When I was a kid, I’d read hard stuff.
I grew up with books. Always received books for my birthdays and Christmases.
Novels, non-fiction, poetry.
And I loved reading books that were too old for me.
I’d skip words I didn’t know. Didn’t matter. I could still enjoy the general story. Sometimes things would become clearer later.
Learning Japanese, in recent years I’ve adopted the same tactic.
I read things even if I don’t understand them completely.
If it’s interesting enough, it often doesn’t matter. Dialogue helps.
I don’t use a dictionary usually. Not unless I really want to know what’s up.
In university, we analysed texts word by word. Maybe a bad habit. So at university I never read anything longer than a couple of pages.
When I decided to come back to Japan, I realised I must force myself to read. I made a rule to only read Japanese, which I stuck to for about 5 years.
The first book I read was by Banana Yoshimoto ハチ公の最後の恋人. I couldn’t explain exactly what it was about, but it touched me in many ways.
I felt enormous satisfaction when I finished reading it.
I’d always wanted to read Mishima, Kawabata, Tanizaki, etc. whom I’d read in translation. All of these have simpler offerings, if you’re so inclined.
But before that, I’d recommend short stories by modern authors. One of my favourites is Teru Miyamoto. Gritty, but colourful. Depicts the underside of society but without judgement.
Now that I’m working in translation and frequently checking the work of native English-speaking translators, I get the impression that some have trouble with long sentences in Japanese. I think a good way to overcome this difficulty is just to read and read. If the story is interesting enough, you’ll get used to reading and enjoying long sentences.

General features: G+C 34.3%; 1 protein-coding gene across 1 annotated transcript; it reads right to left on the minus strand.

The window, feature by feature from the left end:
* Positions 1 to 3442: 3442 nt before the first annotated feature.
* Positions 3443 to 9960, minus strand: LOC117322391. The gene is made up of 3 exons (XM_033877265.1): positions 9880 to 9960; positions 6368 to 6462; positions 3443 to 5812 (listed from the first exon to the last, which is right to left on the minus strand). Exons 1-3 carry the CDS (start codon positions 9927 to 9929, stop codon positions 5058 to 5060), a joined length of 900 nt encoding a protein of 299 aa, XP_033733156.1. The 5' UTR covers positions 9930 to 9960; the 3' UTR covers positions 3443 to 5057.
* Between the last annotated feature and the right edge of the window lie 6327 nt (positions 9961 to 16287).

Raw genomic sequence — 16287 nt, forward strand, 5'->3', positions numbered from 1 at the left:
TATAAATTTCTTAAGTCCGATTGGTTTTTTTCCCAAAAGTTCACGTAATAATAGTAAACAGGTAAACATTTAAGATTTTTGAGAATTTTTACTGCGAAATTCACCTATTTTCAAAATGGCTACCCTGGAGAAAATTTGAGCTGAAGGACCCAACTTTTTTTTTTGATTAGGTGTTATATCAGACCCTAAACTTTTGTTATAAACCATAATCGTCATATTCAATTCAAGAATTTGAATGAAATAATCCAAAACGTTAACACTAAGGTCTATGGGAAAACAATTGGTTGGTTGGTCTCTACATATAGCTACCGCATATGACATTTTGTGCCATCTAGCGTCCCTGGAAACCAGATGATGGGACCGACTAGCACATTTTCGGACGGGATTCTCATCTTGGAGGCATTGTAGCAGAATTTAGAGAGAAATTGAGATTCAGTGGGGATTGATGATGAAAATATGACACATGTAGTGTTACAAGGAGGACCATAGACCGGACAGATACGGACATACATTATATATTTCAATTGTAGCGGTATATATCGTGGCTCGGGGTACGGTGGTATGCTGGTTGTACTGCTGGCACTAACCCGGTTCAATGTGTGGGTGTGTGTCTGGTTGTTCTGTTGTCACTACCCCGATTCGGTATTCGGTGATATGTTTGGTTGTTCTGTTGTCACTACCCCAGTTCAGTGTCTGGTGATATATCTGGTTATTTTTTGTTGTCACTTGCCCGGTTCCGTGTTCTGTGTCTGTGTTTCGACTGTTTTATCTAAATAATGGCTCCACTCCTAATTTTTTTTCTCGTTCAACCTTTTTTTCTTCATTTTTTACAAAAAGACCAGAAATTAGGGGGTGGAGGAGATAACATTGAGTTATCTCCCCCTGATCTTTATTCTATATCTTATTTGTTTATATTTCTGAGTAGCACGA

I enjoyed collections of short stories because I could gain satisfaction with finishing one story.
My attention span is, er, limited. So often before I finish one book, my interest jumps to the next.
Yes, yes, my love life has been the same.
But just like one night stands, with short stories, you can reach the climax quickly and derive a degree of satisfaction from it. Continue with the same book, or put it on the shelf marked “maybe later.”
Variety is the spice of rife.
Let’s break it down-
Japanese speakers studying English:
Read Charlie and the Chocolate Factory.
Many friends have been so happy to finish this book. I don’t recommend Sidney Sheldon or Dan Brown. This is pulp fiction. The writing is not good quality. Read George Orwell or other good literature.
Mishima 潮騒 Boring in English, but an easy read.
Kawabata 伊豆の踊り子 As above
『イン・ザ・プール』by 奥田英朗 is crazy and cool.
Reading stuff like this, for me, is enjoyable immersion study. And without effort.
I have a few audio books both in Japanese and French and they’re great too, though expensive.
If you’re interested, give it a shot.